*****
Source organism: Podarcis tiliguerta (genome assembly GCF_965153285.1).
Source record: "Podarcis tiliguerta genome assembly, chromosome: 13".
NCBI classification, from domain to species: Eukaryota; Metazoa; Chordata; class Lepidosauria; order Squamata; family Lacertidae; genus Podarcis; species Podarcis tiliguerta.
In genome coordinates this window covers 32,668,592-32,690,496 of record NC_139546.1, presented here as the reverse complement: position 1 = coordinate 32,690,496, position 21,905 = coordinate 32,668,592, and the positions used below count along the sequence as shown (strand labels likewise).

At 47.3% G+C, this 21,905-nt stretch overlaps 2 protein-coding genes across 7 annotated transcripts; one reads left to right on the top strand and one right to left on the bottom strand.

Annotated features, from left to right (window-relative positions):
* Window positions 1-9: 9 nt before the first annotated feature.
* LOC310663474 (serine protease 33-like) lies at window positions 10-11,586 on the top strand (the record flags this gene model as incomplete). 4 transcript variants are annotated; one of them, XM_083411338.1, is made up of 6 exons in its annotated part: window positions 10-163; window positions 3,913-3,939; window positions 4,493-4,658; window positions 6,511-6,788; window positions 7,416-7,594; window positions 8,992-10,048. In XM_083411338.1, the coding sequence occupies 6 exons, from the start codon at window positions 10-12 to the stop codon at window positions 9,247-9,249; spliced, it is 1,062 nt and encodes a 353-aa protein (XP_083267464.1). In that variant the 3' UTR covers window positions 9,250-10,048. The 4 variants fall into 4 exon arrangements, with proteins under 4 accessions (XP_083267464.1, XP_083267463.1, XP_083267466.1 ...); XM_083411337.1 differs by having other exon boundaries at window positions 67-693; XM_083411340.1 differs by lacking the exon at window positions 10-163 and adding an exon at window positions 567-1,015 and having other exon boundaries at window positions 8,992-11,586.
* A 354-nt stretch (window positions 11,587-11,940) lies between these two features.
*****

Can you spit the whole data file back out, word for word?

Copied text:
Source organism: Podarcis tiliguerta (genome assembly GCF_965153285.1).
Source record: "Podarcis tiliguerta genome assembly, chromosome: 13".
NCBI classification, from domain to species: Eukaryota; Metazoa; Chordata; class Lepidosauria; order Squamata; family Lacertidae; genus Podarcis; species Podarcis tiliguerta.
In genome coordinates this window covers 32,668,592-32,690,496 of record NC_139546.1, presented here as the reverse complement: position 1 = coordinate 32,690,496, position 21,905 = coordinate 32,668,592, and the positions used below count along the sequence as shown (strand labels likewise).

At 47.3% G+C, this 21,905-nt stretch overlaps 2 protein-coding genes across 7 annotated transcripts; one reads left to right on the top strand and one right to left on the bottom strand.

Annotated features, from left to right (window-relative positions):
* Window positions 1-9: 9 nt before the first annotated feature.
* LOC310663474 (serine protease 33-like) lies at window positions 10-11,586 on the top strand (the record flags this gene model as incomplete). 4 transcript variants are annotated; one of them, XM_083411338.1, is made up of 6 exons in its annotated part: window positions 10-163; window positions 3,913-3,939; window positions 4,493-4,658; window positions 6,511-6,788; window positions 7,416-7,594; window positions 8,992-10,048. In XM_083411338.1, the coding sequence occupies 6 exons, from the start codon at window positions 10-12 to the stop codon at window positions 9,247-9,249; spliced, it is 1,062 nt and encodes a 353-aa protein (XP_083267464.1). In that variant the 3' UTR covers window positions 9,250-10,048. The 4 variants fall into 4 exon arrangements, with proteins under 4 accessions (XP_083267464.1, XP_083267463.1, XP_083267466.1 ...); XM_083411337.1 differs by having other exon boundaries at window positions 67-693; XM_083411340.1 differs by lacking the exon at window positions 10-163 and adding an exon at window positions 567-1,015 and having other exon boundaries at window positions 8,992-11,586.
* A 354-nt stretch (window positions 11,587-11,940) lies between these two features.